And here I sit, nearly 6 years from when we made that fateful decision to move to Michigan and start again. Six years of slowly getting to know people, to expanding out again, to letting people into my heart. At breakfast I bumped into 4 different groups of friends in the span of an hour. I spent lunch with my friend Myra who is full of kindness and love and who knows everyone in the world. My friend and neighbor Anne just popped over for a minute to say hi and spread a little sunshine my way. Tomorrow night I will get to see friends who I love deeply, who have been amazing support over the past few months/years, who make me feel good and whole and happy. This doesn't mean that I don't miss and long for what I have lost in the moves and the miles, it just makes me realize (really, remember, because I have always known this) that community is where you are. It's not the city or the town, but the people in that you gather to you and invest back in that make it a home.

I hope I can teach my own children that there are many places to love, many wonderful cities where they will connect deeply with people and be sad to leave. That there are always new friends to be made, new people whose lives you can touch, new experiences to be had with this gorgeous diverse world we live in. That part of the beauty of life is change, collecting stories and friends and bonds that will sustain you when things get rough. A community of friends is the flywheel that builds up energy so when the power shuts off, you can keep going.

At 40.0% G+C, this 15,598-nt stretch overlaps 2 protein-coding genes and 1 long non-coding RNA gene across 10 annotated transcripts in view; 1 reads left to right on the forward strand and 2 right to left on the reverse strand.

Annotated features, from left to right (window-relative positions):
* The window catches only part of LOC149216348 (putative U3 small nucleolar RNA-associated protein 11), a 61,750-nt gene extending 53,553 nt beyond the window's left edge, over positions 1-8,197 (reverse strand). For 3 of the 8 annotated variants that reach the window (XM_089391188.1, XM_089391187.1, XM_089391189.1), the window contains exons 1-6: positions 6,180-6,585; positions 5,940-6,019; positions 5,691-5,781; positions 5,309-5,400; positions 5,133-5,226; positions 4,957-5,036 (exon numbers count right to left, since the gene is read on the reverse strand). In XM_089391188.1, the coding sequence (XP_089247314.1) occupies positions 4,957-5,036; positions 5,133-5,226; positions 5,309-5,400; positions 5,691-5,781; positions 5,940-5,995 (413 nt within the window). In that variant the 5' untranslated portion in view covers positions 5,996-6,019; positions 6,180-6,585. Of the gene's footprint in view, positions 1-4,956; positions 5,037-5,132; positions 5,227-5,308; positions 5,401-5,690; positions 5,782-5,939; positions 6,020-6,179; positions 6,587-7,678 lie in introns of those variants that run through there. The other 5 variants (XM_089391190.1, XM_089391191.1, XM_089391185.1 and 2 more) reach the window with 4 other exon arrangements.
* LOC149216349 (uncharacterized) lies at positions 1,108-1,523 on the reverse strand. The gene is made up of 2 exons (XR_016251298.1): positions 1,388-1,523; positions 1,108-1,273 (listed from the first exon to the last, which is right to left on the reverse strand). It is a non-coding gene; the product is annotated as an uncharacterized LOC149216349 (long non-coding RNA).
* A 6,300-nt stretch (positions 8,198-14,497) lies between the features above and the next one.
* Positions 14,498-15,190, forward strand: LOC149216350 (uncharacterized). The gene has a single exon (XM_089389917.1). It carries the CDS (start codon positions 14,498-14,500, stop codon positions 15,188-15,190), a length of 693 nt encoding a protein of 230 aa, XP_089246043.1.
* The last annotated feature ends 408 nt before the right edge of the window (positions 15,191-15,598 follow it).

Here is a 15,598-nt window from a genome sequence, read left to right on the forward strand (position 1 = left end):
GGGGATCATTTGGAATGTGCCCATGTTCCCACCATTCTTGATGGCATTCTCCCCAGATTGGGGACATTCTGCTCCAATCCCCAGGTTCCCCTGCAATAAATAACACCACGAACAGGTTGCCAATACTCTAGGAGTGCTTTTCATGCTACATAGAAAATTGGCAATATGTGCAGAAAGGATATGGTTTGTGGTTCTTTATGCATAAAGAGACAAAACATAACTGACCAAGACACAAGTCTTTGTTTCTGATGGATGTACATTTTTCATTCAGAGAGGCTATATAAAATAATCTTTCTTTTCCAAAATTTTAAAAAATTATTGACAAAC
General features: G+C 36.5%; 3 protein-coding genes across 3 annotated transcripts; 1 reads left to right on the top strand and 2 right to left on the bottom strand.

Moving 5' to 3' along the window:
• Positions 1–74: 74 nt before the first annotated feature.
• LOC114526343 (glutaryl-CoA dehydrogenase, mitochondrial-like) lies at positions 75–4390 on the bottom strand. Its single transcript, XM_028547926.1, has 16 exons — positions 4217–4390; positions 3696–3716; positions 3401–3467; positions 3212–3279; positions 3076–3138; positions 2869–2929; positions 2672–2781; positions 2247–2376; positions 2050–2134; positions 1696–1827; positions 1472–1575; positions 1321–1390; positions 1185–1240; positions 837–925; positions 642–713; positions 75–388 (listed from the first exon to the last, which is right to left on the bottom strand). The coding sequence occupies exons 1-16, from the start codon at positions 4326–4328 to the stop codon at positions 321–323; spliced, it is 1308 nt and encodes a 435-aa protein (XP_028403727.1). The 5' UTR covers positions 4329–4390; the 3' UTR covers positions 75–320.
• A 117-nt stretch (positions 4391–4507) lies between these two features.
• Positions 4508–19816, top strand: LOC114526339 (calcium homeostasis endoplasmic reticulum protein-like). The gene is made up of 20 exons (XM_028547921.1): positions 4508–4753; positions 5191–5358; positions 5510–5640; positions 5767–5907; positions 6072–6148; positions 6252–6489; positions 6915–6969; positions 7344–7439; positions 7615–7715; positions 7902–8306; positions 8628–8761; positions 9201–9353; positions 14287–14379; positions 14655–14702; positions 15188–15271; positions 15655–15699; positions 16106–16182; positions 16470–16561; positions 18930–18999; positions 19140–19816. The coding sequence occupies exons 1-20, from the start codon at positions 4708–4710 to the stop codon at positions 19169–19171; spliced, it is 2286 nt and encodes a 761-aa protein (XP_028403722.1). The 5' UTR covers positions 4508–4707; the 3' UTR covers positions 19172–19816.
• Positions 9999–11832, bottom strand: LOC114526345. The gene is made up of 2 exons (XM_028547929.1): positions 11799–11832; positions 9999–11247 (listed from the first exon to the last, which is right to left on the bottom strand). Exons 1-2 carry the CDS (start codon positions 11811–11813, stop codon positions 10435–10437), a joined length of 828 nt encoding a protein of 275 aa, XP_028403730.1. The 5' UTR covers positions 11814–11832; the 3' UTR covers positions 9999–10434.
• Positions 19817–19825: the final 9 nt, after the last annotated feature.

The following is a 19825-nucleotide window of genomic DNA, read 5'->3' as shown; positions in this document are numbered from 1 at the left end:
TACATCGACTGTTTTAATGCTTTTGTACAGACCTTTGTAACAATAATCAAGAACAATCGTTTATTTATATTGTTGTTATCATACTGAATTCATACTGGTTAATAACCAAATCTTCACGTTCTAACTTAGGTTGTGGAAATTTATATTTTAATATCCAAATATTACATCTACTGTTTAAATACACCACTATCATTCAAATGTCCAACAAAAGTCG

So I sit on the brink of 40 and I am trying to take stock in what I want for the next decade.  I want to make a difference where I can, most deeply in the lives of people who I know. I want to do good work. I want to put my money where my mouth is and invest heavily in community through philanthropy. I want to help create good things in the world. I want to sit on porches and drink delicious wine and laugh with friends. I want to laugh a LOT. I want to spend time with my children and husband doing things that make us think and play and enjoy one another. Life is too damn short to be miserable or sad or unhappy or lonely.  I want to quit saying "I'm too busy" and reconsider my priorities. I want to make people in my life feel the same sort of love that I have felt from them. It's intoxicating like the finest jasmine.

I want nothing short of a life well-lived, so that if this cancer does come back I won't scream and gnash my teeth and cry "unfair!" There is no guarantee that you get anything in life...time, a break, good health, love, happiness...but the true injustice is when you don't use what you are privileged to receive well. And that's where I am going to sit for awhile.


  1. wow. i have read this three times wanting your words to imprint my heart....

    - There is no guarantee that you get anything in life...time, a break, good health, love, happiness...but the true injustice is when you don't use what you are privileged to receive well. And that's where I am going to sit for awhile. -

    here i come to sit there, next to you, in that space, time, energy. such amazing words, so true. you are true fran. a true gem, incredible soul. i feel so SO blessed to have you in my life. you bring so much richness to it despite all the miles.

    hugs and love and all my best wishes for a year ahead filled with love and LOTS of laughs.


  2. you are such a beautiful writer, Fran!